03 January 2012 11:09 [Source: ICIS news]
By Abache Abreu
LONDON (ICIS)--There is little hope of a prompt recovery in demand for European polyvinyl chloride (PVC) next year, as growth in the key downstream construction industry, which accounts for more than 50% of PVC consumption, is unlikely to rise above pre-crisis levels until at least 2013.
Producers have reduced PVC stocks over the past months by cutting operating rates, some by even 70-80%, but this has not been enough to offset extremely low levels of demand, as stocks remain high and the market is long.
“I don’t expect a sudden recovery in demand [in January] but inventory management has been very strict,” a supplier said. "Producers have kept stock levels low and recent unplanned shutdowns have limited availability," it added.
PVC producers are also talking about potential increases in January contract prices in order to ease pressure on margins, after reportedly seeing signs of a recovery in buying interest for January orders. However, this has come largely from customers wanting to benefit from next year's bonus and discounts for large quantities.
Buyers, on the other hand, seem reluctant to accept any price increases in January because of poor market fundamentals. “It's reasonable to expect producers to aim for price increases, but I’d be very surprised if the market was ready for that, as demand is usually low after Christmas,” a buyer said.
“Producers are hoping that the destocking cycle will reach a bottom end and that in January players will be back into the market place searching for material," another buyer said.
“However, this is what we heard in August, when producers said September was going to be a good month and it never happened," it added.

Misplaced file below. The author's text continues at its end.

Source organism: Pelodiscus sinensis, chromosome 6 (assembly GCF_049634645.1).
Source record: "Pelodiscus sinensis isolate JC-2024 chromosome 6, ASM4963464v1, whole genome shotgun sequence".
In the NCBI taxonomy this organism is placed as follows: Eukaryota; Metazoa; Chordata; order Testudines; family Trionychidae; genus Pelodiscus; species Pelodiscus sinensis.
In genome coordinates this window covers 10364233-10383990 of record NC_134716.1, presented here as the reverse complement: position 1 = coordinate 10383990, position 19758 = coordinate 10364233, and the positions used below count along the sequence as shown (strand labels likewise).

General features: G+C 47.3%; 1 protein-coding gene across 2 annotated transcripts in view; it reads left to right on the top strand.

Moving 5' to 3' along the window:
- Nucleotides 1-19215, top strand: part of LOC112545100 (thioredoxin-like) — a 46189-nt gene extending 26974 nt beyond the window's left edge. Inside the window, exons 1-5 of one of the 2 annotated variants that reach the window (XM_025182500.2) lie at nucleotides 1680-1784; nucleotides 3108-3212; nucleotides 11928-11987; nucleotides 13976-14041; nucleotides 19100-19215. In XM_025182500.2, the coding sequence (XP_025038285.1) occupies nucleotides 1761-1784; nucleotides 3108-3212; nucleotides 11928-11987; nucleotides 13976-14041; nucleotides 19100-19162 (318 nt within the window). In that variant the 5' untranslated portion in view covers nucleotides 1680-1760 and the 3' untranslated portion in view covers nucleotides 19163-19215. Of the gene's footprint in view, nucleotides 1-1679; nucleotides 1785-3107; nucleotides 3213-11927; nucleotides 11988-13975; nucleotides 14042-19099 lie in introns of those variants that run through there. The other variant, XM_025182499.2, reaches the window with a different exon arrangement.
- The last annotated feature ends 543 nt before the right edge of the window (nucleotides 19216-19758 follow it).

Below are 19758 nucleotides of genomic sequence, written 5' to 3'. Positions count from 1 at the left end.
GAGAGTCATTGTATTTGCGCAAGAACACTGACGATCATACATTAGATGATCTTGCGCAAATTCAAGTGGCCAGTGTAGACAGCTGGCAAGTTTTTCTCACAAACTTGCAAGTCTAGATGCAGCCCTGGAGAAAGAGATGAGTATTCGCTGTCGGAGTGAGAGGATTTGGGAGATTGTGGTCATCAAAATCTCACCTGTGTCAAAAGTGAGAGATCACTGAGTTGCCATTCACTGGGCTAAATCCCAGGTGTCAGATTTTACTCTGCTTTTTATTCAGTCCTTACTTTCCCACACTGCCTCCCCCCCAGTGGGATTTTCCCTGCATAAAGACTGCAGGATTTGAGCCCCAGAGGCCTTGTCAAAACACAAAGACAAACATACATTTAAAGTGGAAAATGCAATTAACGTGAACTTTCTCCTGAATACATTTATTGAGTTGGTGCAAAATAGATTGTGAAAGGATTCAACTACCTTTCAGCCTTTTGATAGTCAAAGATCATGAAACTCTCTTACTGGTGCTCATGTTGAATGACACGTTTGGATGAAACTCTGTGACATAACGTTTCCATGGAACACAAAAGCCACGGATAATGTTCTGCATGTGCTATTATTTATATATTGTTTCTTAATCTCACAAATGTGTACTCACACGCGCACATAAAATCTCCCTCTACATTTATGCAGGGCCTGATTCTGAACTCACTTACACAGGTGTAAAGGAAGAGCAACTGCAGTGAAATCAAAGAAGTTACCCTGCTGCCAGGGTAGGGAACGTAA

In general, little improvement is expected early next year, with most players anticipating depressed market conditions throughout the first quarter of 2012.
Conditions vary across Europe, with southern European countries said to be suffering poorer demand than elsewhere in the region, as concerns over the eurozone debt crisis, coupled with the long-lasting consequences of the housing bubble, have continued to dull downstream market activity.
The export market has offered producers little opportunity to offset low domestic demand: Softer feedstock and energy prices in Asia and the US, currency exchange volatility and uncertainty in the global economies, have continued to limit export trade beyond the Mediterranean market, including the Middle East and northern African countries.
"The key question is what is going to happen with the export market," a supplier said.
Several producers emphasise that this time around, only the European economy seems to be heading towards recession. However, economic growth has already started to slump in other key emerging markets and this is not only limiting export opportunities for European producers but also encouraging imports into the continent.
One producer said: “The export situation is playing a key role. US and Asian ethylene is much cheaper than Europe and this is why there is product arriving in the Mediterranean".
Competitively-priced imports from China and the US are being placed in the European contract market and this is narrowing the gap between contract and spot prices, the producer added.
“You normally have imports, but now there is more material from importers from these regions than from northwest European producers,” it said.
In conclusion, there is no room for optimism in the European PVC market as the annual market trend of 2011 points to a fall in construction activity, while escalating problems in the eurozone continue to hurt the global economy, leading to tight credit conditions, frail consumer confidence and low levels of investment.
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